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The Cambridge History of English and American Literature in 18 Volumes (1907–21).
Volume IV. Prose and Poetry: Sir Thomas North to Michael Drayton.

XII. Shakespeare on the Continent

§ 17. Wieland’s Prose Translation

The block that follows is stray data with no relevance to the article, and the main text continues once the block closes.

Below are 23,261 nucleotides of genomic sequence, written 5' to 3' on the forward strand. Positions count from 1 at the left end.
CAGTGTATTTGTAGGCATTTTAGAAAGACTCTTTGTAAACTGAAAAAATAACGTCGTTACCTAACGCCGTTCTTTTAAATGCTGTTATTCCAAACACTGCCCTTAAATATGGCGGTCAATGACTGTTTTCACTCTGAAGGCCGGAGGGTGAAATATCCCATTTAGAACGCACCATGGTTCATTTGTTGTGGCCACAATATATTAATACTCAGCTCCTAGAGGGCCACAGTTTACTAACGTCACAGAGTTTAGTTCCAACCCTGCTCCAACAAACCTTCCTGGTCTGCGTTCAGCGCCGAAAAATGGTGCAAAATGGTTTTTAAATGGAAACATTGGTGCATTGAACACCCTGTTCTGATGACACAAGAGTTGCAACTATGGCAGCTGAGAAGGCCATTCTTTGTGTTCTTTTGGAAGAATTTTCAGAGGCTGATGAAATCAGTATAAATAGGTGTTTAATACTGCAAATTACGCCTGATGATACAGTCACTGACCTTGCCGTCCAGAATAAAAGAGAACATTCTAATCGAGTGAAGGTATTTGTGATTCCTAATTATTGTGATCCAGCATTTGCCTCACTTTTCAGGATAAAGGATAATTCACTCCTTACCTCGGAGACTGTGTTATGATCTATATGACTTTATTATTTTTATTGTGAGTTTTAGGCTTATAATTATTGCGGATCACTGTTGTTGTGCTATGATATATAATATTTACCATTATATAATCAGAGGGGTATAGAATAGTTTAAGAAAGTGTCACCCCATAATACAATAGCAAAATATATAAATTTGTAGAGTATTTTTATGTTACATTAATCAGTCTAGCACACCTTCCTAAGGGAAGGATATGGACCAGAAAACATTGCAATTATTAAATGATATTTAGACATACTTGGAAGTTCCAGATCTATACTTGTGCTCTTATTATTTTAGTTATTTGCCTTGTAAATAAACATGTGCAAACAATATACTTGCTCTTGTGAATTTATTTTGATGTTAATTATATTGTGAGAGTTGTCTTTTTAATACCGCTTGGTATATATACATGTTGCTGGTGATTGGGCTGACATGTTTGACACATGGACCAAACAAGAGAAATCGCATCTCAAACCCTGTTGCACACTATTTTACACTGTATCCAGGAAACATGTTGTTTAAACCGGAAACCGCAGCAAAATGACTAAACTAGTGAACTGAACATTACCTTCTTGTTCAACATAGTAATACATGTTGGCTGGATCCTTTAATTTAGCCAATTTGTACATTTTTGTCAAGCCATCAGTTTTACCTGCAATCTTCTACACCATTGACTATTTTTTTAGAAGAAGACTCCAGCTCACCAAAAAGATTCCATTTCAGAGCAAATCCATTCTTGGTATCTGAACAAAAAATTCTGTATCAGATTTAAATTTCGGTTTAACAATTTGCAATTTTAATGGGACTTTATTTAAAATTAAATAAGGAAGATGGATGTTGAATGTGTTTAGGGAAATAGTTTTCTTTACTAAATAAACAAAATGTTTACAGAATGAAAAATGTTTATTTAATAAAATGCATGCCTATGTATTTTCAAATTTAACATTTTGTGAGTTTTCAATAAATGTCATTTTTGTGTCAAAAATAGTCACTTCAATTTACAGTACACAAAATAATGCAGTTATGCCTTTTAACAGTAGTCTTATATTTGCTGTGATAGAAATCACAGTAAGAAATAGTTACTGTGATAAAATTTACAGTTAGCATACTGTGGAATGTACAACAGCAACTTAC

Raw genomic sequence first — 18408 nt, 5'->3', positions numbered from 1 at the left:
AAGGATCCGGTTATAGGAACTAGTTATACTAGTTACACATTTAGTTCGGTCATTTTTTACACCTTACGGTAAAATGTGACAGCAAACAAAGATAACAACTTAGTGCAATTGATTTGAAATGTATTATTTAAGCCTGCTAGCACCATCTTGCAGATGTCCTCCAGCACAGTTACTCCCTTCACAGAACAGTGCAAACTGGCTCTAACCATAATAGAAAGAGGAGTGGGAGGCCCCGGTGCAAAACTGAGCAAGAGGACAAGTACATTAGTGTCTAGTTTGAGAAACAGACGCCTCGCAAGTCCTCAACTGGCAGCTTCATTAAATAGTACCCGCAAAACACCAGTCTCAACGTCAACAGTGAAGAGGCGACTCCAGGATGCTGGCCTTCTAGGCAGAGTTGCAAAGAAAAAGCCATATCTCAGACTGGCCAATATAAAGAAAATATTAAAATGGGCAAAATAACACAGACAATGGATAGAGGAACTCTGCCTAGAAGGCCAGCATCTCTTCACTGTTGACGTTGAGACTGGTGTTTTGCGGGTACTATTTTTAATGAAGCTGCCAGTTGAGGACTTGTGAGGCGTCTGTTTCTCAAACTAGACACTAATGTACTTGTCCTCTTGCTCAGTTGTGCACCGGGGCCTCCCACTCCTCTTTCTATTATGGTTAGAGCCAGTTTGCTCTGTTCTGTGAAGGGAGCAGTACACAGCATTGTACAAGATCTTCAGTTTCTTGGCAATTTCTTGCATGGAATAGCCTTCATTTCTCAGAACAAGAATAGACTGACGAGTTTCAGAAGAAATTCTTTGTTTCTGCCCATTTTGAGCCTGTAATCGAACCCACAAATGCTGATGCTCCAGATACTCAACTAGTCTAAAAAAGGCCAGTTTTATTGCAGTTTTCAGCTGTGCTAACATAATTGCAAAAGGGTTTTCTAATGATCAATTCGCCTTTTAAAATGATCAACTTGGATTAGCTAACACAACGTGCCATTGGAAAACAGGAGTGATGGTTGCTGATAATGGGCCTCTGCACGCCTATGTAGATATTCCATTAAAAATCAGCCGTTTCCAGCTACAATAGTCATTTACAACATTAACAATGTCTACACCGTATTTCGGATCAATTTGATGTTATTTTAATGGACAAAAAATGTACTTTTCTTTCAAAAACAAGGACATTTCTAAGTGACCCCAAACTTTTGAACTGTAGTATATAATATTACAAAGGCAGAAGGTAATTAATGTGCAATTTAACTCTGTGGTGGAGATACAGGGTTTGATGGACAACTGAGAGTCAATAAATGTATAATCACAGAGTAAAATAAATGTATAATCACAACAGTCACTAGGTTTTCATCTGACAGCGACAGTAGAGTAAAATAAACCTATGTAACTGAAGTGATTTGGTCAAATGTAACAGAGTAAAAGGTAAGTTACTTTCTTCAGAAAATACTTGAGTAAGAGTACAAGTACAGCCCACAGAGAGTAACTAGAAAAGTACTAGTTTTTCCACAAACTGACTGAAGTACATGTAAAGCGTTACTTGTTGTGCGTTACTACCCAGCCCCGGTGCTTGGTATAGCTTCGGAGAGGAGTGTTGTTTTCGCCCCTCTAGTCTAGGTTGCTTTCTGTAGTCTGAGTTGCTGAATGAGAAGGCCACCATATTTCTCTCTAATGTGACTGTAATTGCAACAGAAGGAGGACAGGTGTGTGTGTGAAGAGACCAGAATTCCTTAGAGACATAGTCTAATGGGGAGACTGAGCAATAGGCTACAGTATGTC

A very few years after Lessing’s famous letter, the Germans were themselves in a position—and in a better position than their French neighbours—to form some idea of the English poet. Between 1762 and 1766, appeared Christoph Martin Wieland’s translation of Shakespeare into prose. It was very far from being adequate; it was suggested, doubtless, in the first instance, by La Place’s French translations, and, like these, was in clumsy prose; but, compared with what had preceded it in Germany—Borck’s Caesar, a few fragmentary specimens of Shakespeare’s work in periodicals and a bad iambic translation of Romeo and Juliet—it was an achievement no less great than Le Tourneur’s French translation at a somewhat later date. And, in one respect, no subsequent translationcould vie with Wieland’s, namely, in its immediate influence upon German literature. Its faults are obvious enough; it is ludicrously clumsy, often ludicrously inaccurate. Wieland was himself too good a Voltairean to extend a wholehearted sympathy to Shakespeare’s irregularities and improprieties, and he grasped at every straw which contemporary French criticism or the notes of Pope and Warburton offered him, to vindicate the superiority of classic taste. At the same time, his private correspondence would seem to indicate that his feelings for Shakespeare were considerably less straitlaced than his commentary would imply. The consequences of the translation were more far-reaching than Wieland had anticipated; indeed, he, no less than Lessing, was filled with dismay at the extravagances which followed the introduction of Shakespeare to the German literary world—perhaps this is even a reason why, in Dramaturgie, Lessing is reserved on the subject of Shakespeare. In that work, Lessing had published a kindly recommendation of Wieland’s translation; but, a few months earlier, another and more subversive critic, Heinrich Wilhelm von Gerstenberg, under the stimulus of the new ideas of genius propounded in England by Young and Home, had made claims for Shakespeare of which Lessing could not have approved.